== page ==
Michael has made reasonable adjustments by having a hearing loop fitted in his post office. "We have many disabled people coming in to collect their disability benefits, so it's important that these people are able to use our services," he points out.

Meanwhile, Joe's Village Shop has found a novel way to show support for the disabled community. "There is an assistance dogs training charity, Dogs for the Disabled, nearby in Banbury," explains Joe. "We have a charity box to raise funds for the organisation and we also let members come in with puppies-in-training, so that they can familiarise themselves with a store environment."

Train to gain

Sending staff on disability awareness training is another way for convenience retailers to better equip them with the tools to meet disabled customers' needs. "The best thing a retailer can do is go on deaf and disability awareness training (DDAT)," says the RNID's MacDonald. "It's a big tick in their diversity box."

A full day course of DDAT for 16 people costs £850, while a training access point event costs £85 per person for half a day. However, the take-up among c-store retailers isn't high. "We don't get many c-stores asking for training," claims MacDonald. "It's a big problem for us as we have a good relationship with the multiple retailers, but nothing with impulse."

Carter believes that this is largely because training outside the workplace is simply not practical for convenience retailers. "The problem for c-store owners is that many of those who want to send their staff on training courses don't have enough employees, or enough cover, to make it affordable," he says. "We are developing an online e-learning package so that businesses such as convenience stores can train on a computer in-store, or at home, rather than needing to take a day off. The tool is set to launch in September and will cost £25 per person, so it's a viable option for c-stores."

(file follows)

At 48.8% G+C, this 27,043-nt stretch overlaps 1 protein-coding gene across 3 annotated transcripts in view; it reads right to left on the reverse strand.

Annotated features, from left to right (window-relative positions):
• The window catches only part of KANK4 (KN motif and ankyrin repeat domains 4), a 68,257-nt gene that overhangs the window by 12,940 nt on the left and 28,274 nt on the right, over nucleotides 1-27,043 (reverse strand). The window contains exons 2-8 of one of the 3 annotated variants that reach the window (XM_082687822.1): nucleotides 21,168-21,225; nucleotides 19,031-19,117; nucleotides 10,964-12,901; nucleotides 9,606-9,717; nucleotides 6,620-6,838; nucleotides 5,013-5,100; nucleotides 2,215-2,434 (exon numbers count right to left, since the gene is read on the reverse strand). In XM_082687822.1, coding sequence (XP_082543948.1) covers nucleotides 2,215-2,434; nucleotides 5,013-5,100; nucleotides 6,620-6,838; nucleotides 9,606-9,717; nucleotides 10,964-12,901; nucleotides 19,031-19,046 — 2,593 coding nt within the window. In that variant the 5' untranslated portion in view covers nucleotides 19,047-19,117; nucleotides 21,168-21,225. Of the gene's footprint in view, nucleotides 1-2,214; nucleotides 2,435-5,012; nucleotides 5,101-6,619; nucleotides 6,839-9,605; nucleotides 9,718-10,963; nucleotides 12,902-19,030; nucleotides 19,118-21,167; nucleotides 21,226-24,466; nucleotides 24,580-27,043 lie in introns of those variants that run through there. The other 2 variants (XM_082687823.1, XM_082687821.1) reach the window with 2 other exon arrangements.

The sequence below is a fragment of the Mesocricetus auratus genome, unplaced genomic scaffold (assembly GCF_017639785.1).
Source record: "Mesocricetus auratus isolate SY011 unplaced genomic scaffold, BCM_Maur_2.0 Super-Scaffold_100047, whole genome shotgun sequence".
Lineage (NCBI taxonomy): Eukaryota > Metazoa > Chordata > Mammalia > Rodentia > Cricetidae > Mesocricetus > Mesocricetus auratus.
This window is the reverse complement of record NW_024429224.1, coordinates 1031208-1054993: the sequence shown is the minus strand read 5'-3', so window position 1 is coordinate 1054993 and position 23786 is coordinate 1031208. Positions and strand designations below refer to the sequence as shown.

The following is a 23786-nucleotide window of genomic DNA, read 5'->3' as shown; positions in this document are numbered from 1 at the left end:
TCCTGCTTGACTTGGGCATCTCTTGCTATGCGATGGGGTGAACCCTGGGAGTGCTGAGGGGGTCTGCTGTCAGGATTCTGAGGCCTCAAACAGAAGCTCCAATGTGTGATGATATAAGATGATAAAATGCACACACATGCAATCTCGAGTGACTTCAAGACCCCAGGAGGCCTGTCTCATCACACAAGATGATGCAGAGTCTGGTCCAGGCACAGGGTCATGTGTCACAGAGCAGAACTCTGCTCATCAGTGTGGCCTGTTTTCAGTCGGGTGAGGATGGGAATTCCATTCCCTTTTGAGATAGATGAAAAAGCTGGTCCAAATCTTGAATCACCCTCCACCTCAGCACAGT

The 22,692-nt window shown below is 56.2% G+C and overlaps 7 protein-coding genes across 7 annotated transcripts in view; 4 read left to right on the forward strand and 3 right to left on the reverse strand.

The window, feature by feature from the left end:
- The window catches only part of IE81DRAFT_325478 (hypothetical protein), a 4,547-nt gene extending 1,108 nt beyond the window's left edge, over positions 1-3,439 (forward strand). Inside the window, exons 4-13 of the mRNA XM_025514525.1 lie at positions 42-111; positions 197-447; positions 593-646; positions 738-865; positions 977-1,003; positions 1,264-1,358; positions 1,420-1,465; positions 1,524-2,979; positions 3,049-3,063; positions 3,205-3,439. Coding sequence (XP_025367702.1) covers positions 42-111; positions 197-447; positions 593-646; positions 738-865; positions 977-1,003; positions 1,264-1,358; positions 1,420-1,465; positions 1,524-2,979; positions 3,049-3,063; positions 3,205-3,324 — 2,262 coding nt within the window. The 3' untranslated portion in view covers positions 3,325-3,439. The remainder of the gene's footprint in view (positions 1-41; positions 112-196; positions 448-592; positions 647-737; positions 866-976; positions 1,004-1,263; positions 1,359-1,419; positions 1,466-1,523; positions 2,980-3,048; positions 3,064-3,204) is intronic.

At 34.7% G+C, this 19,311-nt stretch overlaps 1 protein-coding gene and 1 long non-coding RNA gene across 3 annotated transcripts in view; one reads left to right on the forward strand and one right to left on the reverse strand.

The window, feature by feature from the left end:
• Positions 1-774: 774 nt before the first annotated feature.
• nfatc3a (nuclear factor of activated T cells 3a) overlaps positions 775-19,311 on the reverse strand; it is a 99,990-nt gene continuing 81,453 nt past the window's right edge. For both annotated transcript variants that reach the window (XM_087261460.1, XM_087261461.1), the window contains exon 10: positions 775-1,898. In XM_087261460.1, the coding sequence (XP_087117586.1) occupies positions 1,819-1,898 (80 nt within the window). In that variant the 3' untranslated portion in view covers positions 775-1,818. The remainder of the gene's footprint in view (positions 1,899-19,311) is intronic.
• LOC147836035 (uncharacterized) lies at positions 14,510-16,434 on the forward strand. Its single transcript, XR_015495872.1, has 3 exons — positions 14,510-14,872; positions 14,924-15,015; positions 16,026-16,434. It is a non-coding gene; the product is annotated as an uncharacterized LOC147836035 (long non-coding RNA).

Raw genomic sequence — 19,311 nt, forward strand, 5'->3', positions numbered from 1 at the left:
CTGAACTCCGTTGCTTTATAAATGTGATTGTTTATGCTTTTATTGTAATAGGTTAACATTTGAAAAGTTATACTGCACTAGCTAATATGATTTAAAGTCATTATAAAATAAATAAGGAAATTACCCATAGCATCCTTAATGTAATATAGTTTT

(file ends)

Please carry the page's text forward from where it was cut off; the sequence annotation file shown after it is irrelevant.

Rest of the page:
He claims that if the cost puts store owners off, they should consider the benefits to be gained. "Businesses can see training as an expense, but if c-stores get it right they might even take some trade away from the big boys," he says.

Some retailers might view accommodating disabled people as a legal obligation, others as a moral obligation, but from a business perspective it is a real opportunity to grow your customer base. "In the UK 10 million (one in seven) people have a disability and in this economic climate you want everyone who comes through that door to spend money with you," says Carter.